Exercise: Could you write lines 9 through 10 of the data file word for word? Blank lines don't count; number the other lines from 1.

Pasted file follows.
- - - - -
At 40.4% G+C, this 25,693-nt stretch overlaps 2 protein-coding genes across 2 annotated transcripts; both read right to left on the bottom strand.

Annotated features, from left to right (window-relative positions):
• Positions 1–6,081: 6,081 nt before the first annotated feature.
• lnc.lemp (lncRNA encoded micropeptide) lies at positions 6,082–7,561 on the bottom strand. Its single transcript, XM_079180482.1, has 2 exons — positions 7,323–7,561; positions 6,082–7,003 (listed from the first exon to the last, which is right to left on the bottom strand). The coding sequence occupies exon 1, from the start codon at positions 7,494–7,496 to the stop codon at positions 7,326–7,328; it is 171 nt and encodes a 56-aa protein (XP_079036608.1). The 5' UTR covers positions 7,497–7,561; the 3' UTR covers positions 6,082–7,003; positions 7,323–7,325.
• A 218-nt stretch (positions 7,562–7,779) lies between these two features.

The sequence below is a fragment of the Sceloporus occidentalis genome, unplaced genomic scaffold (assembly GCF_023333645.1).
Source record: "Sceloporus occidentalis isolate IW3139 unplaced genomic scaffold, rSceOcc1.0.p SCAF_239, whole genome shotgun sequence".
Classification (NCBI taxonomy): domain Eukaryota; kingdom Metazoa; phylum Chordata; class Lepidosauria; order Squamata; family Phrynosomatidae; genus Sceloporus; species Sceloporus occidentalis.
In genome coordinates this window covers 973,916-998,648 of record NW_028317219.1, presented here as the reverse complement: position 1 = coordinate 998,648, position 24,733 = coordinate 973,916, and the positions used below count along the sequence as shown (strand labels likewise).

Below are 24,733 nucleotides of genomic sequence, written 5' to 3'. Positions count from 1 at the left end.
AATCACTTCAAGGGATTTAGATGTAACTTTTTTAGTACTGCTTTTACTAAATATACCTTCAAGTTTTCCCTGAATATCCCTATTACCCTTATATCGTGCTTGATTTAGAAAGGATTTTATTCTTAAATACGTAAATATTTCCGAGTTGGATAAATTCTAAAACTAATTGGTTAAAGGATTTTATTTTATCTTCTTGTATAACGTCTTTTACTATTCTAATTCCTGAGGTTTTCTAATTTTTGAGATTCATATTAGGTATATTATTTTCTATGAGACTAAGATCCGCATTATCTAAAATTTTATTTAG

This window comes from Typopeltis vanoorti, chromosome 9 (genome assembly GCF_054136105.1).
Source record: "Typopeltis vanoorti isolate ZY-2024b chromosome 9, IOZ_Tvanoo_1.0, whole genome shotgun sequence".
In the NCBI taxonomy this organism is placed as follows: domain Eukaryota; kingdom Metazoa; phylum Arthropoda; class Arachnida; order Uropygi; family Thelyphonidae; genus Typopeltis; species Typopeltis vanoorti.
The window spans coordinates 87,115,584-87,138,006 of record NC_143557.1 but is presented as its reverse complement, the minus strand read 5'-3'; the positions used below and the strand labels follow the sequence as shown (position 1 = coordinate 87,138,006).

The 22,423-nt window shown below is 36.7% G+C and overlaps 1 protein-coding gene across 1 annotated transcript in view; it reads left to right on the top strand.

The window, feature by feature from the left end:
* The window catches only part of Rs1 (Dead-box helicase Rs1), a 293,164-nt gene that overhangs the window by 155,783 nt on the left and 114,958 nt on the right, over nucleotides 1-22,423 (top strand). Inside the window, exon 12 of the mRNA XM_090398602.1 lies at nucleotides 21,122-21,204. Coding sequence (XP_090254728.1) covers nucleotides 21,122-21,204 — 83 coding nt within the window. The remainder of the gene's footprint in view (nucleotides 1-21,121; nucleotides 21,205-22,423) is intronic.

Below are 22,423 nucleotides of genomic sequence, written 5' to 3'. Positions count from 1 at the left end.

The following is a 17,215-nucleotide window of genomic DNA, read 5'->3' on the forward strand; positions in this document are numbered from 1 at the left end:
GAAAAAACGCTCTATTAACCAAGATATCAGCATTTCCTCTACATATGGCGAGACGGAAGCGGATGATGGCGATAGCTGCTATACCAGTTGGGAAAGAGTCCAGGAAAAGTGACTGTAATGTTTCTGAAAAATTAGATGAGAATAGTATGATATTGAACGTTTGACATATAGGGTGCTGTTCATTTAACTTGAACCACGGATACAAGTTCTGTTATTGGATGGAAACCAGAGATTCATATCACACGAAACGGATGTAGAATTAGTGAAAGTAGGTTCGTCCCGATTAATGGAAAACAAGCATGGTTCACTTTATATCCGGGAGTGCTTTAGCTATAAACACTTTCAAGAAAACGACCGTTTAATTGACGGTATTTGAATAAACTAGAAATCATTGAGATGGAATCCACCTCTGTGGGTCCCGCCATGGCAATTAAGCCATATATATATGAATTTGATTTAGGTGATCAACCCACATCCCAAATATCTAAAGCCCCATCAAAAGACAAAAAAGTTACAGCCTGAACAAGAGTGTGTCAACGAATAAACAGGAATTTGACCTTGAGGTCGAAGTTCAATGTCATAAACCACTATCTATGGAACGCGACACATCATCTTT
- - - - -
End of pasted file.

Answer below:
In genome coordinates this window covers 973,916-998,648 of record NW_028317219.1, presented here as the reverse complement: position 1 = coordinate 998,648, position 24,733 = coordinate 973,916, and the positions used below count along the sequence as shown (strand labels likewise).

Below are 24,733 nucleotides of genomic sequence, written 5' to 3'. Positions count from 1 at the left end.